This work was supported by the Helmholtz Association, the GSI Darmstadt and the Federal Ministry of Education and Research (BMBF).Original publication:
Petra Giegerich | idw
Further reports about: > Atomic > Atomic Nucleus > Atomic nucleus of beryllium > Beryllium > GSI > HALO > Heiligenschein > Helium > Lithium > Nuclear > One-Neutron Halo > Physical > atomic nuclei > beryllium isotopes > classical nuclear physics > ion beam > isotopes > laser system > lasers > precise laser frequency measurement > ultra-precise laser spectroscopic measurement
A 100-year-old physics problem has been solved at EPFL
23.06.2017 | Ecole Polytechnique Fédérale de Lausanne
Quantum thermometer or optical refrigerator?
23.06.2017 | National Institute of Standards and Technology (NIST)
An international team of scientists has proposed a new multi-disciplinary approach in which an array of new technologies will allow us to map biodiversity and the risks that wildlife is facing at the scale of whole landscapes. The findings are published in Nature Ecology and Evolution. This international research is led by the Kunming Institute of Zoology from China, University of East Anglia, University of Leicester and the Leibniz Institute for Zoo and Wildlife Research.
Using a combination of satellite and ground data, the team proposes that it is now possible to map biodiversity with an accuracy that has not been previously...
Heatwaves in the Arctic, longer periods of vegetation in Europe, severe floods in West Africa – starting in 2021, scientists want to explore the emissions of the greenhouse gas methane with the German-French satellite MERLIN. This is made possible by a new robust laser system of the Fraunhofer Institute for Laser Technology ILT in Aachen, which achieves unprecedented measurement accuracy.
Methane is primarily the result of the decomposition of organic matter. The gas has a 25 times greater warming potential than carbon dioxide, but is not as...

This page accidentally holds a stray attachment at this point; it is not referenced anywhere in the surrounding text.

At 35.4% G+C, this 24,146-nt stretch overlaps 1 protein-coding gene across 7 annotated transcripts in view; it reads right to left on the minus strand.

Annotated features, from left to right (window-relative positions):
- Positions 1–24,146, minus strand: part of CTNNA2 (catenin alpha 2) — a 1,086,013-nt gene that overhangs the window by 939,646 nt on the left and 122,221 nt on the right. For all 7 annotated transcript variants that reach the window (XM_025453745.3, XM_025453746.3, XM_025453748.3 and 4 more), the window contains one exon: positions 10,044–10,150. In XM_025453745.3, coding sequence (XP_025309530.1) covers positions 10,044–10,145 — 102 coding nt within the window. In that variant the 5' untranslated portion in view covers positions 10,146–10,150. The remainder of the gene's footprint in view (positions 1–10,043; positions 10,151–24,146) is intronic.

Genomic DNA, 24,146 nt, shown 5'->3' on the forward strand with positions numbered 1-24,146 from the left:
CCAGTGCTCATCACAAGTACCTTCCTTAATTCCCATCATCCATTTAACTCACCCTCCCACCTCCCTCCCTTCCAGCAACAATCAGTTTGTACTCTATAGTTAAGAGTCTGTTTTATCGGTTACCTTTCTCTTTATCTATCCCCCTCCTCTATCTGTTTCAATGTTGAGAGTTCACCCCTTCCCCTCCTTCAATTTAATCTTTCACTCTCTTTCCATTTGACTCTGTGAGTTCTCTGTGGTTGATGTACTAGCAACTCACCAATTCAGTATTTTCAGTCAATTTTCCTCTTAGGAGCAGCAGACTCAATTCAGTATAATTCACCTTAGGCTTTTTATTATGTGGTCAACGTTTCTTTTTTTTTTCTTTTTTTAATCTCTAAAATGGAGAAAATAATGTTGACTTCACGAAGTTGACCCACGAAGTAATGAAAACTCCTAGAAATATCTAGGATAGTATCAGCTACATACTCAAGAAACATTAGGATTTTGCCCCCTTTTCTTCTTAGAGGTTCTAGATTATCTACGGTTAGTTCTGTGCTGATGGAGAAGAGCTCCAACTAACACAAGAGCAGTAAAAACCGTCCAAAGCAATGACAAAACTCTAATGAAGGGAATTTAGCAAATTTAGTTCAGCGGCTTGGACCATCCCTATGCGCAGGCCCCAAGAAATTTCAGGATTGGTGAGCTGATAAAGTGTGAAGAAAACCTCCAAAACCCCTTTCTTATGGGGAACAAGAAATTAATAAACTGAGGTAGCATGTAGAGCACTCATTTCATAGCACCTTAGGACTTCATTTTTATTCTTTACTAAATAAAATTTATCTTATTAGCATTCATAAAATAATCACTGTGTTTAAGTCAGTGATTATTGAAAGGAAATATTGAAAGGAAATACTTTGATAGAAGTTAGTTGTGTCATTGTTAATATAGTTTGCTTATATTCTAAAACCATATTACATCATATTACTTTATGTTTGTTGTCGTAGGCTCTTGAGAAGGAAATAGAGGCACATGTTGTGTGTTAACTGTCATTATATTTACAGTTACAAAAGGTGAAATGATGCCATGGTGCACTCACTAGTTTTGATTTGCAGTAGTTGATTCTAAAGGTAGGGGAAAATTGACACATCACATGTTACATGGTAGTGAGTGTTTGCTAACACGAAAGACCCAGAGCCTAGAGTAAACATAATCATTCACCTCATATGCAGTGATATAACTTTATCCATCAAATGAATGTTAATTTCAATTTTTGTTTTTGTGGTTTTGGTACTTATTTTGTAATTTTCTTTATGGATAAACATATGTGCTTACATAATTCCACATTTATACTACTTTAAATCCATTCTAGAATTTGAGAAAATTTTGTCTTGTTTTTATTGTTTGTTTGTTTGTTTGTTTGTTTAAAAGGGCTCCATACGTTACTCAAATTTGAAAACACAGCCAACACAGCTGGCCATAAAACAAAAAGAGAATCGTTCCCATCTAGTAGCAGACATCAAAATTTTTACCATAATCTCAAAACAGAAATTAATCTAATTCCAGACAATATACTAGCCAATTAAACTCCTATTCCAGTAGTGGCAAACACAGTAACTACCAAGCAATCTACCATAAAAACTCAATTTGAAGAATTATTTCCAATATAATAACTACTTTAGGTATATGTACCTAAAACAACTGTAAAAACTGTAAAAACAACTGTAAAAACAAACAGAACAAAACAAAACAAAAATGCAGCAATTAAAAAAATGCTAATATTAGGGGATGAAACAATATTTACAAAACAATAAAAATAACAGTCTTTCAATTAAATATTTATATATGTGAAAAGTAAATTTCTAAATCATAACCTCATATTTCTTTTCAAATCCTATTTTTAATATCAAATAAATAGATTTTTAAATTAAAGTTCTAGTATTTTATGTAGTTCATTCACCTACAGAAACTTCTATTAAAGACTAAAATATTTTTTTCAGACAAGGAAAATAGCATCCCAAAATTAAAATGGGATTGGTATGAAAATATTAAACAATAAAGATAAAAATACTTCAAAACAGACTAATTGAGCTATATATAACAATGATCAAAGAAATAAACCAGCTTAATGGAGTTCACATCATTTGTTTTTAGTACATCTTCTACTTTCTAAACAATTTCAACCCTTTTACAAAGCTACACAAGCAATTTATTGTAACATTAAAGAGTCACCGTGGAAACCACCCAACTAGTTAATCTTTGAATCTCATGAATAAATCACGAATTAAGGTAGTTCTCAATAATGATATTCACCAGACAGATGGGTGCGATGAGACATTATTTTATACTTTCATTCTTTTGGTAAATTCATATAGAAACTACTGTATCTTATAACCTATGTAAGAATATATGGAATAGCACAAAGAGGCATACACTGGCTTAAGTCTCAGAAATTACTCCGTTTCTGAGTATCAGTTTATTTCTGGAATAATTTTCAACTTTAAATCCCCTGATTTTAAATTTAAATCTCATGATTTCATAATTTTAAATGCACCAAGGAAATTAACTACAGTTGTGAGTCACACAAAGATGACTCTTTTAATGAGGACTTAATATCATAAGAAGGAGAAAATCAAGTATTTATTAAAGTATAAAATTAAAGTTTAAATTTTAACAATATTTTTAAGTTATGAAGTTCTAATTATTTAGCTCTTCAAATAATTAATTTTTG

Hydrogen is regarded as the energy source of the future: It is produced with solar power and can be used to generate heat and electricity in fuel cells. Empa researchers have now succeeded in decoding the movement of hydrogen ions in crystals – a key step towards more efficient energy conversion in the hydrogen industry of tomorrow.
As charge carriers, electrons and ions play the leading role in electrochemical energy storage devices and converters such as batteries and fuel cells. Proton...
Scientists from the Excellence Cluster Universe at the Ludwig-Maximilians-Universität Munich have establised "Cosmowebportal", a unique data centre for cosmological simulations located at the Leibniz Supercomputing Centre (LRZ) of the Bavarian Academy of Sciences. The complete results of a series of large hydrodynamical cosmological simulations are available, with data volumes typically exceeding several hundred terabytes. Scientists worldwide can interactively explore these complex simulations via a web interface and directly access the results.
With current telescopes, scientists can observe our Universe’s galaxies and galaxy clusters and their distribution along an invisible cosmic web. From the...
Temperature measurements possible even on the smallest scale / Molecular ruby for use in material sciences, biology, and medicine
Chemists at Johannes Gutenberg University Mainz (JGU) in cooperation with researchers of the German Federal Institute for Materials Research and Testing (BAM)...
19.06.2017 | Event News
13.06.2017 | Event News
13.06.2017 | Event News
23.06.2017 | Physics and Astronomy
23.06.2017 | Physics and Astronomy
23.06.2017 | Information Technology